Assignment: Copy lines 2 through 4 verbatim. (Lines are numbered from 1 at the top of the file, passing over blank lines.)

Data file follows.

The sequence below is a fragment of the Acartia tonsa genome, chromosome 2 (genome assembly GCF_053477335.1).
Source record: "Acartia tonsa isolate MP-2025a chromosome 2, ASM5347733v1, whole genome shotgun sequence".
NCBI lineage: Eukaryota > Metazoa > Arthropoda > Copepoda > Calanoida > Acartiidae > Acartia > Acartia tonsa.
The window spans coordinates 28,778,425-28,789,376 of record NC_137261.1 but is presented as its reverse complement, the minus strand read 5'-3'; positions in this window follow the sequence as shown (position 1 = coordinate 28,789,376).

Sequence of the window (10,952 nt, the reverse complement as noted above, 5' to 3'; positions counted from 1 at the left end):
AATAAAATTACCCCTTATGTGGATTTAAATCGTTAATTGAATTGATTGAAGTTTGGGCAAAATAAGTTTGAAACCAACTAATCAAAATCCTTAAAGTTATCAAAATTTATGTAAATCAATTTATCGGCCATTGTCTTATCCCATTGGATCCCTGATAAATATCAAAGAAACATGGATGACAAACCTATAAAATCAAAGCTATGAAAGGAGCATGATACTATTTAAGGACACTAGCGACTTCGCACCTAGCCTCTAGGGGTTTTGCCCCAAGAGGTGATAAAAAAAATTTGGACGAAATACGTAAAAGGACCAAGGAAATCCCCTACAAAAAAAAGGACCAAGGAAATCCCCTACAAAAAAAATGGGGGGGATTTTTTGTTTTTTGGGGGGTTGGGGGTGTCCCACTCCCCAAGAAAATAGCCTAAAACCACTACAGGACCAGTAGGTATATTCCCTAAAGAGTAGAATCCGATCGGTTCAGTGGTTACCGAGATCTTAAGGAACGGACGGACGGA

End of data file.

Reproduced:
Source record: "Acartia tonsa isolate MP-2025a chromosome 2, ASM5347733v1, whole genome shotgun sequence".
NCBI lineage: Eukaryota > Metazoa > Arthropoda > Copepoda > Calanoida > Acartiidae > Acartia > Acartia tonsa.
The window spans coordinates 28,778,425-28,789,376 of record NC_137261.1 but is presented as its reverse complement, the minus strand read 5'-3'; positions in this window follow the sequence as shown (position 1 = coordinate 28,789,376).